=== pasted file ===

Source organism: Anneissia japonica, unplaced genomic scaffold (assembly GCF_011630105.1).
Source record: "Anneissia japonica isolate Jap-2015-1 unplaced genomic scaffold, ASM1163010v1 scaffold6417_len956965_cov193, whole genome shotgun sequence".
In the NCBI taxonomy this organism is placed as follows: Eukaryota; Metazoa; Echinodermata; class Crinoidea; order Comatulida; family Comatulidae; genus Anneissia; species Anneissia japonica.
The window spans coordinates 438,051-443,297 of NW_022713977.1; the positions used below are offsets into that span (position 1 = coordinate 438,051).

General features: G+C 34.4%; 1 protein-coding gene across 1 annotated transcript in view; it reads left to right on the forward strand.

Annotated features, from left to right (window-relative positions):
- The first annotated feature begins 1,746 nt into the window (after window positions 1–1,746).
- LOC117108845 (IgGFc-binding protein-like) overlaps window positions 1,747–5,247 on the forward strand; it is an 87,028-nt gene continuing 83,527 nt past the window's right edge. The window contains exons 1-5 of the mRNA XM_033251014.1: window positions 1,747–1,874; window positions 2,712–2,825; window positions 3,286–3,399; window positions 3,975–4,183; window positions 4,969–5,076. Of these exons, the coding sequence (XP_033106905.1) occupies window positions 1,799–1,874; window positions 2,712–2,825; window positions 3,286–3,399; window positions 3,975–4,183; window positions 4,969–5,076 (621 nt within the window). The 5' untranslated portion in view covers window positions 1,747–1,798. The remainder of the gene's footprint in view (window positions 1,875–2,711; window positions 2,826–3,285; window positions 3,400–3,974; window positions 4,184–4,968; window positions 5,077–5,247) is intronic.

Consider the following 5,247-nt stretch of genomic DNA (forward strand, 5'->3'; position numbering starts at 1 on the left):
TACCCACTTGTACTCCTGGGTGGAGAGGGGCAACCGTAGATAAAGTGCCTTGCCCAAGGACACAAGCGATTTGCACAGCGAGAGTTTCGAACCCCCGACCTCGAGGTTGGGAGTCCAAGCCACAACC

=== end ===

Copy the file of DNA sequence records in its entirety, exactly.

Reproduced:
Source organism: Anneissia japonica, unplaced genomic scaffold (assembly GCF_011630105.1).
Source record: "Anneissia japonica isolate Jap-2015-1 unplaced genomic scaffold, ASM1163010v1 scaffold6417_len956965_cov193, whole genome shotgun sequence".
In the NCBI taxonomy this organism is placed as follows: Eukaryota; Metazoa; Echinodermata; class Crinoidea; order Comatulida; family Comatulidae; genus Anneissia; species Anneissia japonica.
The window spans coordinates 438,051-443,297 of NW_022713977.1; the positions used below are offsets into that span (position 1 = coordinate 438,051).

General features: G+C 34.4%; 1 protein-coding gene across 1 annotated transcript in view; it reads left to right on the forward strand.

Annotated features, from left to right (window-relative positions):
- The first annotated feature begins 1,746 nt into the window (after window positions 1–1,746).
- LOC117108845 (IgGFc-binding protein-like) overlaps window positions 1,747–5,247 on the forward strand; it is an 87,028-nt gene continuing 83,527 nt past the window's right edge. The window contains exons 1-5 of the mRNA XM_033251014.1: window positions 1,747–1,874; window positions 2,712–2,825; window positions 3,286–3,399; window positions 3,975–4,183; window positions 4,969–5,076. Of these exons, the coding sequence (XP_033106905.1) occupies window positions 1,799–1,874; window positions 2,712–2,825; window positions 3,286–3,399; window positions 3,975–4,183; window positions 4,969–5,076 (621 nt within the window). The 5' untranslated portion in view covers window positions 1,747–1,798. The remainder of the gene's footprint in view (window positions 1,875–2,711; window positions 2,826–3,285; window positions 3,400–3,974; window positions 4,184–4,968; window positions 5,077–5,247) is intronic.

Consider the following 5,247-nt stretch of genomic DNA (forward strand, 5'->3'; position numbering starts at 1 on the left):
TACCCACTTGTACTCCTGGGTGGAGAGGGGCAACCGTAGATAAAGTGCCTTGCCCAAGGACACAAGCGATTTGCACAGCGAGAGTTTCGAACCCCCGACCTCGAGGTTGGGAGTCCAAGCCACAACC